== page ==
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Got them, can hand change them to my rims with no problems, how do you do the balancing at home? Can produce anything required in metal or wood.
 

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Your best bet is to take your tires mounted on the wheels but off the vehicle (if possible) to a tire shop. I really don't think there is an effective diy method that will get you totally balanced. The balancing machines measure down to fractions of an ounce which would be difficult for you to measure. Even one oz. out of balance can cause significant vibrations at moderate speeds. If you're only driving country or unimproved roads at slow to moderate speeds I wouldn't worry about it. If you're travelling at highway speeds, get them balanced at a shop. Avoid Wal-Mart if at all possible, that's all I'm gonna say about that.
 

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mikell said:
I would go for a ride to see if you really need to.

mikell
Yep, especially on older trucks driven at moderate speeds. Way I drive, I rarely notice any difference in balanced tires and unbalanced. I rarely drive over 60mph and usually less than that (I am that annoyingly slow driver everybody hates and am even content at 45 to 50mph on hiway). Havent noticed undue vibration nor abnormal wear patterns.
 

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Try this put the tire on the unit ,set up a crayon(tire type) on a rod even with the out side of the tire and spin the tire , this will leave a mark where it contacts the tire the un balanced area will not.
 

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How about floating it in a washtub of water with a bubble level across the rim, then true it to the bubble by laying weights along the rim.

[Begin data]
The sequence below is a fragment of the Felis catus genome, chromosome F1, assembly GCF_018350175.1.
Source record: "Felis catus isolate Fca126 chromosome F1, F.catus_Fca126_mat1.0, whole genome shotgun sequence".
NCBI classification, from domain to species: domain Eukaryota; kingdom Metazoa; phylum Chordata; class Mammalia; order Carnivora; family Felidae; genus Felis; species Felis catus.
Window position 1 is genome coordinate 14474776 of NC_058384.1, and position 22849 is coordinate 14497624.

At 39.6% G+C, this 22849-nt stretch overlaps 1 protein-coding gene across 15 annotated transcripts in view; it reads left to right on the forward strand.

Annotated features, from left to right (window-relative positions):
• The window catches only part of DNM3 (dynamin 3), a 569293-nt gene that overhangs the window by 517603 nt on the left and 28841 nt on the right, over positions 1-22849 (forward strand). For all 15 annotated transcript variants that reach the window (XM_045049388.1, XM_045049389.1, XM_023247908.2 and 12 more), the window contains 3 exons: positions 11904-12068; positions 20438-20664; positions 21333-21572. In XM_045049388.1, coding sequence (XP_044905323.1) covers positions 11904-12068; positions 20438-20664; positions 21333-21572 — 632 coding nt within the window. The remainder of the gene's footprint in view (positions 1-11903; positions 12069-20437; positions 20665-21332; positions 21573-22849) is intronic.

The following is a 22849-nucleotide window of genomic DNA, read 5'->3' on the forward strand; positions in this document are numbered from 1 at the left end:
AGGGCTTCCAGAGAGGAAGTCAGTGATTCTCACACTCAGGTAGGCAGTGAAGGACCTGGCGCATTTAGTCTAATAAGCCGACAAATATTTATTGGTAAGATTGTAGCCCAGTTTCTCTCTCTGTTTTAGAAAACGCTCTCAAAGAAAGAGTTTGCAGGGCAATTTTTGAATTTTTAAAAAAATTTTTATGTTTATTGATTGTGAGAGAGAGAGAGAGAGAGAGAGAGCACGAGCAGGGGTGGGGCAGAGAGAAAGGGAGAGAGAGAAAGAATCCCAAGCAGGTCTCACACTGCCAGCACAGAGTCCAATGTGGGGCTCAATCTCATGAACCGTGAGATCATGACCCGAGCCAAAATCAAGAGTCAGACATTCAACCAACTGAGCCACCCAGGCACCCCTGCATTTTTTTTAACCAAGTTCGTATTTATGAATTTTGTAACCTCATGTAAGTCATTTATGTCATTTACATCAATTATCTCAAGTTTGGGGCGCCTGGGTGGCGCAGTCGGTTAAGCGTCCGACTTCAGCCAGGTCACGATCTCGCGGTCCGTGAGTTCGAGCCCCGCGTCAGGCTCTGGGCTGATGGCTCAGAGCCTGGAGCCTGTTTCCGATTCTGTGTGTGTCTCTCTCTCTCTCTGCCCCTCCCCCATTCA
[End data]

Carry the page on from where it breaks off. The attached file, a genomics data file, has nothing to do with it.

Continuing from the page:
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I've done big tires (old dump truck) using James Dilley's method above. Picked up the weights for free at a truck tire dealer. It works if your wheel rotates freely. The heavy side of the tire will rotate down next to the ground. You start on the up side (opposite side)practice putting weights on until you can no longer get the wheel to "stick" at the same spots downward over and over.


Worked great for me. Used to it on small tired vehicles like VW bugs also. You had to loosen the hub nut a bit to get the free rotation.


A regular old bubble tire balance is pretty good too! All you really need is a vertical point (pointed rebar) that will hold up the wheel dead center in the hole.
Then get a level and position it in all directions to determing which side is heavyest (slopes down) add weight and do a second time.
 
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There is such a thing called balance powder, it is used in larger truck tires often. all you do is install required amount to the inside of the tire and they balance out as you drive. I believe most tire shops carry it.
 

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a cheap bubble type wheel balacer from jc whitny or someplace like that is best. it will last you a lifetime and its easy to use. scavange the wieghts off junks... or parked cars at wal mart.
lol
 
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